NEWS
By Lorraine Gingerich and Lorraine Gingerich,SPECIAL TO THE SUN | December 21, 2000
Bertucci's advertises itself as a "brick oven pizzeria," but it serves much more than pizza. The menu includes a variety of appetizers and main course dinners. High ceilings and spaciousness greet you as you enter the restaurant. There is a mix of booths and tables, with the kitchen open and visible to the guests. The large brick oven, which cooks pizza and other dishes, sits beside the kitchen. "The brick oven is fashioned after the ones used in Italy," said Ken Jednachowski, the general manger.
NEWS
By Stacey Hirsh and Stacey Hirsh,SUN STAFF | August 28, 2000
To Claudie Lefilliatre, the smell of bread baking is so familiar that she can sense if a loaf has the right mix of ingredients just by the aroma seeping from the oven. She was raised on that smell, working at her father's bakery in France as a child and later in her own Paris bakery. About three years ago, Lefilliatre and her husband, Pierre, brought the well-known scent to the United States. The couple owns Bonaparte, a French bakery with stores in Fells Point and Howard County's Historic Savage Mill.
NEWS
By Liz Atwood and Liz Atwood,SUN STAFF | July 20, 2000
Ricciuti's Brick Oven Pizza isn't just for pizza lovers anymore. In the four years since the restaurant opened in Hickory Ridge Village Center, Ricciuti's has expanded its menu to include gazpacho, grilled salmon, spinach lasagna and other Italian dishes. "Pizza is only one-third of our sales," said James Ricciuti, who owns the Columbia restaurant with his wife, Amy, and partner Adam Harman. True, when you come into the cheery restaurant with its warm yellow walls and forest-green trim your eye is drawn to the fiery glow of the pizza oven behind the counter.
ENTERTAINMENT
By Karen Nitkin and Karen Nitkin,SPECIAL TO THE SUN | April 29, 2004
Rapidly gentrifying Belvedere Square is becoming an important destination for area foodies. A year ago, the vastly improved Belvedere Square Market opened, with vendors selling smoked meats, sushi and fresh soups. The shopping center across from the Senator Theatre on York Road now boasts the Grand Cru wine bar and an Irish pub called Ryan's Daughter, as well as other chic stores. Egyptian Pizza, which has been in the square since 1990, is one of the few survivors from the square's less upscale days.
NEWS
By Elizabeth Large and Elizabeth Large,elizabeth.large@baltsun.com | September 20, 2009
Think of it as Woodberry Kitchen, the Inner Harbor Edition. Of course, no restaurant wants to be known as a clone of another restaurant, and this one isn't; but the new B&O American Brasserie ought to take the comparison as a compliment. Woodberry Kitchen is one of our few success stories in the past couple of years. The B&O American Brasserie is the restaurant adjacent to the Hotel Monaco Baltimore. It's a handsome, contemporary space on two levels, with a mezzanine overlooking the bar and exhibition kitchen.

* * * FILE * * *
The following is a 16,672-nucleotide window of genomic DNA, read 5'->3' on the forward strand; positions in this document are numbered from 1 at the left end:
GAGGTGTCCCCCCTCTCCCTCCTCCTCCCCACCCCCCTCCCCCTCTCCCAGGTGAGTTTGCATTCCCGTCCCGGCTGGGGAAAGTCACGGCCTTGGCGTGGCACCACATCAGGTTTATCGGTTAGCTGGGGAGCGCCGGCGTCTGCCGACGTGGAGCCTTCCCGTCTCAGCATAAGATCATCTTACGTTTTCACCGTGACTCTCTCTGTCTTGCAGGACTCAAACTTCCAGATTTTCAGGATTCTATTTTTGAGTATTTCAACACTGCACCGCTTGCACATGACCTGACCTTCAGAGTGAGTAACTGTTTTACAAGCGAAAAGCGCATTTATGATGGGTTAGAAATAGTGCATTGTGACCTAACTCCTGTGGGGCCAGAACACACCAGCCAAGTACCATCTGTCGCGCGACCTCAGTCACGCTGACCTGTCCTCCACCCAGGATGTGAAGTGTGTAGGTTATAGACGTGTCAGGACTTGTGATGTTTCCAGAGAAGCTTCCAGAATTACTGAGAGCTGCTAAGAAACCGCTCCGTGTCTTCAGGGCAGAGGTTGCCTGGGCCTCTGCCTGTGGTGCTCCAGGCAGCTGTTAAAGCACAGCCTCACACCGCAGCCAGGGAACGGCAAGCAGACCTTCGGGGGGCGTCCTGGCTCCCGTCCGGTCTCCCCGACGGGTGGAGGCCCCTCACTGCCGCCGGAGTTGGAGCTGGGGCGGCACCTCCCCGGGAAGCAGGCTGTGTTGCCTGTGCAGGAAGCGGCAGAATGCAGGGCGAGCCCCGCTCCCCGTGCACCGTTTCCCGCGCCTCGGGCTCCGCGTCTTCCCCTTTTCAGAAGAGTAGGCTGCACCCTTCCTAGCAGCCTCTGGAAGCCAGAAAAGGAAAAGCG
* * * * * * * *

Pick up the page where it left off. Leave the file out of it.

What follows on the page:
NEWS
By Elizabeth Large and Elizabeth Large,Sun Restaurant Critic | April 2, 2000
I wouldn't be reviewing Bistro Sensations, Towson Town Center's newest eating place, if I didn't think it's an example of the restaurant of the future. You'll find the half-market, half-cafe on the mall's lowest level where the Garden Cafe used to be. Its bright neon sign is softened by a warm yellow-and-blue color scheme, hand-painted murals, decorative tile and a fire glowing in the brick pizza oven. The staff is attentive, friendly and eager to please (although that may not be true when they get swamped; things were slow the evening we were there)
NEWS
By Jamie Stiehm and Jamie Stiehm,SUN STAFF | September 17, 1998
Reading the dirt for signs of Baltimore seamstress Mary Pickersgill's "beehive" brick oven yesterday, archaeologist Esther Doyle Read pointed to a mix of black and yellow soil and drew a very important line.Tracing the long-vanished oven's outline was the discovery she and a six-member team had worked for during their 10-day excavation of part of the Star-Spangled Banner Flag House grounds. They reached the object of their quest on the seventh day: the foundation of the oven the Pickersgill household used when it lived in the two-story federal brick house on East Pratt Street from 1807 to 1857.